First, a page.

The Fujitsu FKB8530 is an optionally split keyboard with Fujitsu
rubber domes with sliders, without numpad and navigation keys. There appears to have been variants of the keyboard with
an extra section, providing a numpad and navigation keys, but if such a
section ever existed for my keyboard, it is now missing.
The construction of the splitting mechanism is a bit flimsy, but the build quality is generally good, and the keyboard feels solid to type on, especially when its feet are raised. The surface of the key caps wears out, becoming glossy, but the legends do not seem to fade away.
Even though the mechanism could be a little more solid, the keyboard can be split into two separate parts. It can also be used as a normal, non-split keyboard. Unfortunately, the two parts of the space bar seem to emit the same signal, so using them for different purposes seems to be impossible.
The layout is generally standard, but there are no extra keys to the
right of the Return key: no navigation keys, no Print Screen, no
numpad. Considering the apparent popularity of 60% keyboards, this may
not be an issue. Personally, I'm quite lost without navigation keys,
and while with help from AutoHotKey I've managed to cope, this is
definitely a drawback in my eyes. Key layers work very well when
typing, but less well when lazily browsing the web or watching videos.
The switches are rubber domes with sliders, which feel much nicer than normal rubber domes. The keys are very smooth, and there are no issues with binding. The keys have a pleasant, deep sound that is quieter than "mechanical" keys and somewhat reminiscient of Topre. They feel very soft, but not really mushy. In my opinion, the switches are quite excellent. Judging the FKB8530 from the typing experience only, I could definitely use it as my main keyboard.
Unfortunately, the keyboard suffers from ghosting issues, and while it certainly works for strategy games, it is not ideal for playing first-person shooters.
Overall, I recommend this keyboard. It is a good option if you are looking for something quite pleasant, fairly ergonomic, relatively compact and slightly unconventional. Its biggest assets are the keys and the switches, which are very smooth and quiet. The biggest drawback, at least for me, is that it is missing a lot of the normal useful keys.
If you're looking for other good rubber dome keyboards, check out my rubber dome buyer's guide.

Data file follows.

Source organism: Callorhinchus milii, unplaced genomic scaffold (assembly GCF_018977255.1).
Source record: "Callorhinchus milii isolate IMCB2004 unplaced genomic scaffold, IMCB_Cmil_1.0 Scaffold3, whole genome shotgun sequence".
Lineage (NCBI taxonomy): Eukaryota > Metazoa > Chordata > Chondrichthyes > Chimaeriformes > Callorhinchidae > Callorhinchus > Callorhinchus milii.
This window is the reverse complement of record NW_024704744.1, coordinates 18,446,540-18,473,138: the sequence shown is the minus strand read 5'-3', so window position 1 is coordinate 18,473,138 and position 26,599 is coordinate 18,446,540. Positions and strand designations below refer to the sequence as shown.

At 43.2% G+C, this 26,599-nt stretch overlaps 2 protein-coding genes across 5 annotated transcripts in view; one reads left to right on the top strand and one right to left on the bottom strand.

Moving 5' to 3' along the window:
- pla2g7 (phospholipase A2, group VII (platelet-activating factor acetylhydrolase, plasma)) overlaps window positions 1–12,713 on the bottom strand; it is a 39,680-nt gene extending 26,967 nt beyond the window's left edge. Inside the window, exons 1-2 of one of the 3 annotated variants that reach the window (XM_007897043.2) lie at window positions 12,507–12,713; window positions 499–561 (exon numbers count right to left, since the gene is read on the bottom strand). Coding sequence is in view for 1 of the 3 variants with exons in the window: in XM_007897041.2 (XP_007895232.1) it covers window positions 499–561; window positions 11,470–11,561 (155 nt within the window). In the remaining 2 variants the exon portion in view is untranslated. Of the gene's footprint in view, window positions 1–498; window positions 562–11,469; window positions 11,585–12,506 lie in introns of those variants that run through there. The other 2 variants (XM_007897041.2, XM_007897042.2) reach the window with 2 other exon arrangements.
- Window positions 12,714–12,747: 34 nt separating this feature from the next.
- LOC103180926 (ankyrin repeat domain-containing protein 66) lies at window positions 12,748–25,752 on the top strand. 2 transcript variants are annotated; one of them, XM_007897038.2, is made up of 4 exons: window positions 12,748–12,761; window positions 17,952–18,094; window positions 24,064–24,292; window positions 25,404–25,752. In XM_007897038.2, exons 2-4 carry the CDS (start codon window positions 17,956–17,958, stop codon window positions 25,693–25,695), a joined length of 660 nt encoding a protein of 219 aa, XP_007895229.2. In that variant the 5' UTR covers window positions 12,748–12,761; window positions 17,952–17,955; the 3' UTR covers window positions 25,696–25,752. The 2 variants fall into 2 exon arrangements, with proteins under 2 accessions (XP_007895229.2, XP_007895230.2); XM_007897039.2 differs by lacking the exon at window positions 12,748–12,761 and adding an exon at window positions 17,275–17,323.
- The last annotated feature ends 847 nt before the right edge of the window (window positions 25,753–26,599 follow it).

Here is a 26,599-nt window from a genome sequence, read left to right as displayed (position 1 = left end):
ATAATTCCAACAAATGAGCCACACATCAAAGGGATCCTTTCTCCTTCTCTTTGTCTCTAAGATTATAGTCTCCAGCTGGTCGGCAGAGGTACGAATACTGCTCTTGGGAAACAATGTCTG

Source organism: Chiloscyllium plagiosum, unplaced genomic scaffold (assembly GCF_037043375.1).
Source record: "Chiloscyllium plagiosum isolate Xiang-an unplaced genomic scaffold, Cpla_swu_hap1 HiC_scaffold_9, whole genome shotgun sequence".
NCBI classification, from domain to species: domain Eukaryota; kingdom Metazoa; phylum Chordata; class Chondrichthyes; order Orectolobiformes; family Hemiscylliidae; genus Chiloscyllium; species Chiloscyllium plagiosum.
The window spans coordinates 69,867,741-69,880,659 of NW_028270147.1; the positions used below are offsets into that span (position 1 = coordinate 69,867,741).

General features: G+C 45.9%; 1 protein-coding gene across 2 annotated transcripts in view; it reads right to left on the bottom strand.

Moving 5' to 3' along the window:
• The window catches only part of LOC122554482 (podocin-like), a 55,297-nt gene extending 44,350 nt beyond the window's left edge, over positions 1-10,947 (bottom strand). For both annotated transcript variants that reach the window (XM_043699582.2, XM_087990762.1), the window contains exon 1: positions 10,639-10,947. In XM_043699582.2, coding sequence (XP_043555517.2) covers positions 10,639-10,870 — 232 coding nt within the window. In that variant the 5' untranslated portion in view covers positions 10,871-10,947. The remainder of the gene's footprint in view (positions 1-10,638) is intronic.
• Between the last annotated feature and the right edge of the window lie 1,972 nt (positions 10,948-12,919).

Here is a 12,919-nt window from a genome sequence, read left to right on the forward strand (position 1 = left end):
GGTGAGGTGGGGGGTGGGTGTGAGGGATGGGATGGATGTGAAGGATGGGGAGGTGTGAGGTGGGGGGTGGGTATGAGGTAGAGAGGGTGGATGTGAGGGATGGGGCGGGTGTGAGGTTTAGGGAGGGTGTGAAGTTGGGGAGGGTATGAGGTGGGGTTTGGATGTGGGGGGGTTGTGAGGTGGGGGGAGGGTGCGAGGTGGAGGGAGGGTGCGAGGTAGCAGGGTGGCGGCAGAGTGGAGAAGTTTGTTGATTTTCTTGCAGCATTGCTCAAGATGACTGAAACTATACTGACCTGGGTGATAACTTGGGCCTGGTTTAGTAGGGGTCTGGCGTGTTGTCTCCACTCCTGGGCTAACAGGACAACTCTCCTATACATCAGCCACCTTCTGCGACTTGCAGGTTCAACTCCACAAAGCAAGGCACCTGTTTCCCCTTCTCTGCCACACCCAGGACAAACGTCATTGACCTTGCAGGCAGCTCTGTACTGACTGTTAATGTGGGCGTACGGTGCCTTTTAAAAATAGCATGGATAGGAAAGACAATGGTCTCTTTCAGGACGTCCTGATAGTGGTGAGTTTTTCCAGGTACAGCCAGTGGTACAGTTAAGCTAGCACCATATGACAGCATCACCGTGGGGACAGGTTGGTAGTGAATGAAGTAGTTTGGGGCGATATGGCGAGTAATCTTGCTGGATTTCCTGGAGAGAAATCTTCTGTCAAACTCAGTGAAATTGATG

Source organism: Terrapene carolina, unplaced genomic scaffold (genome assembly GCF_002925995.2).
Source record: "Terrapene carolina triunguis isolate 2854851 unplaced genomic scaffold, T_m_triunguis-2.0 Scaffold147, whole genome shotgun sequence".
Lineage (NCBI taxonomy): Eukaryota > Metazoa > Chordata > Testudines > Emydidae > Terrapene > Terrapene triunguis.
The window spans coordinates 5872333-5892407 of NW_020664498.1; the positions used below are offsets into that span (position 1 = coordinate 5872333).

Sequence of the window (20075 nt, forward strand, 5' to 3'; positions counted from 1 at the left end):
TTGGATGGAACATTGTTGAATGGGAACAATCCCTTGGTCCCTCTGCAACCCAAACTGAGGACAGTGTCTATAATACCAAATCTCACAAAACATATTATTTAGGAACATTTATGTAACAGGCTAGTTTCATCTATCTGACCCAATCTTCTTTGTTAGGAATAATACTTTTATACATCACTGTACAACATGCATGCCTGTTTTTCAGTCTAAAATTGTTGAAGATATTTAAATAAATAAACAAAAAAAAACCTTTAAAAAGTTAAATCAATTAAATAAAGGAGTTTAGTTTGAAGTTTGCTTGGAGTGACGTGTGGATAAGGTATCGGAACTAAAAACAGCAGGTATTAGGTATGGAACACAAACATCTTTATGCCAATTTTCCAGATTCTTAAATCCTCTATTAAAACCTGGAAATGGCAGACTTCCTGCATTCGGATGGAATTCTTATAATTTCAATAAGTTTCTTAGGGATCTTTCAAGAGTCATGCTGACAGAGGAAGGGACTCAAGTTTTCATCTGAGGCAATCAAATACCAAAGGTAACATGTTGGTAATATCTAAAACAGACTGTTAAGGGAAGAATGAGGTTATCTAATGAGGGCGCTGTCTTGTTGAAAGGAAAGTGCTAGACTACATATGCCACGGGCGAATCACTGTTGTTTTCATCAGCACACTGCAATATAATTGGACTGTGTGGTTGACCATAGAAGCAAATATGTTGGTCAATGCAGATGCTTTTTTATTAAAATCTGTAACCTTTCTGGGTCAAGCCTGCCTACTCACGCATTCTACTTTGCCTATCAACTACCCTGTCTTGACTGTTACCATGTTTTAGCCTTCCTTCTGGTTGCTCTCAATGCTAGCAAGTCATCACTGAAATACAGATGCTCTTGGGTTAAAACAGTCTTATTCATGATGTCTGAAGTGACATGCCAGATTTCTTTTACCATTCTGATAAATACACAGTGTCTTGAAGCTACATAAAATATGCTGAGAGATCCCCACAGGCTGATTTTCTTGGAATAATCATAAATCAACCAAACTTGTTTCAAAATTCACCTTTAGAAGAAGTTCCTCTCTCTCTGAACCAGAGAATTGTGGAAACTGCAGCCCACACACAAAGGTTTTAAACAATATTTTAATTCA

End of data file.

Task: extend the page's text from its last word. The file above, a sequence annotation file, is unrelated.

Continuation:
As mentioned in the summary, the FKB8530 uses a switch type commonly referred to as dome with slider. There are a bunch of variations on this type of switch, but this specific one is called the Fujitsu dome with slider.
Fujitsu dome with slider.
As you can see from the picture, the sliders are rather large, large
enough that you could easily type on them without key caps. Each slider
has has two pins that extend through the outer layer of plastic. I'm
fairly certain that these pins are what actually stops the key, when
bottomed out, in contrast to rubber dome designs without sliders, where
nothing stops the key from depressing fully into the rubber dome,
resulting in the familiar mushiness. The Fujitsu domes with
sliders feel very soft and smooth when compared to most "mechanical"
switches, and I'd say they feel much less mushy than normal domes. I'd
reckon they are also a bit lighter than most rubber domes: if my
calculations are correct, then roughly 18 grams of force are needed to
get across the initial resistence.
Like other rubber dome switches, the Fujitsu domes with sliders are pleasantly tactile. In my estimation, however, they have less of the sudden drop, characteristic of rubber domes; although perhaps not quite as much as some other keyboards, they still provide a fair amount of resistence, but it is easier to avoid bottoming out after getting across the initial bump. I think this is because they don't have that sort of plastic-feeling friction which is characteristic of low-quality rubber domes.